• Allow adequate time between exercises to maintain form.
    • Individuals with high CV risk or chronic disease, stop each exercise when the concentric phase becomes difficult while maintaining good form.
    • Maintain control throughout the exercise.
    • Maintain normal breathing throughout the exercise.
    • Train with a partner when possible for feedback.
  • Choose a range of repetitions between 3 and 20 that can be properly performed at a moderate rate (3 seconds for both the eccentric and concentric phase). 8-12 repetitions is still appropriate in many situations.
  • Train muscles groups 2-3 nonconsecutive days per week' when possible perform different exercises for each muscle group every second or third session.

USDA/HSS Dietary Guidelines for Americans, 2005 [2]

Physical Activity - Summary of Key Recommendations for Adults

  • 30 minutes of cumulative moderate-intensity physical activity (in addition to usual activities) most days of the week to reduce the risk of chronic disease.
  • 60 minutes of cumulative moderate to vigorous levels of activity most days of the week help manage weight and prevent gradual increase in body fat.
  • 60-90 minutes of cumulative moderate-intensity activity daily to sustain weight loss.
  • Special Population Recommendations:
    • Children & Adolescents - 60 minutes physical activity daily
    • Prenatal - 30 minutes or more of moderate level appropriate activity most days of the week in the absence of medical/obstetric complications.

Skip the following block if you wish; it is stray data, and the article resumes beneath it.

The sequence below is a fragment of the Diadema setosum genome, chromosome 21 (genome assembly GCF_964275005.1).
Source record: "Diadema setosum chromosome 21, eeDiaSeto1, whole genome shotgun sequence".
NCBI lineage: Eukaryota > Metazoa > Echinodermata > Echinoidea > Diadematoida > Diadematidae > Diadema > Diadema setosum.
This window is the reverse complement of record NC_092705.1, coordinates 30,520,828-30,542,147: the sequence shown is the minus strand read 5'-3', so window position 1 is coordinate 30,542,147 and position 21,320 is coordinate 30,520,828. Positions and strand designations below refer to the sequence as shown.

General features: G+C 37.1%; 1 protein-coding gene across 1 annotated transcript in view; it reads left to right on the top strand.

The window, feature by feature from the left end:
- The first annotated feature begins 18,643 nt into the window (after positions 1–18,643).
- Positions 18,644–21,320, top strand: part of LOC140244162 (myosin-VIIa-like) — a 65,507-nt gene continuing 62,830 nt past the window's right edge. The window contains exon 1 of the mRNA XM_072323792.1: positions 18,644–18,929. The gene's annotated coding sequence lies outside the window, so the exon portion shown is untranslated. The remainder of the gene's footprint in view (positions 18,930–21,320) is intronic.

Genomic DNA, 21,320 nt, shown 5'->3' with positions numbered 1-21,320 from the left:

• Older Adults - Include regular physical activity to reduce age-related declines in function and achieve associated benefits.

AEA Creating Cardio & Strength Training Programs, 2005 [3]


  • Cardiorespiratory: Training should be performed 3-5 days per week. Start beginners with 3 times and progress.
  • Strength/Endurance: Training should be performed a minimum of 2-3 times per week. Start beginners with 2 times per week and progress; advanced fitness levels can perform strength training up to 4-6 times per week.


  • Cardiorespiratory: Continuous, rhythmical movements of the large muscle groups. Jogging, jumping jacks, cross country skis, and rocking horse movements are good examples of aerobic type activities in the water.
  • Strength/Endurance: 8 to 10 exercises to isolate all major muscle groups in a balanced and efficient format. Although the muscle pairs can work in balanced opposition more effectively in the water (when the principle of drag is employed), it is also recommended to isolate muscles with specific movements to promote individual growth and strength. This will also encourage better body alignment, muscle balance and kinesthetic awareness. For example, although performing elbow flexion and extension utilizes both the biceps and triceps against the water's resistance, it may be beneficial to also include specific training that emphasizes flexion and supination to focus on the biceps. Isolation allows the participant to concentrate on alignment, body position and full range of movement as well as "feel" the muscle involvement.


  • Cardiorespiratory: 20-60 minutes of continuous activity; start beginners as little as 12 minutes and gradually progress to the recommended range.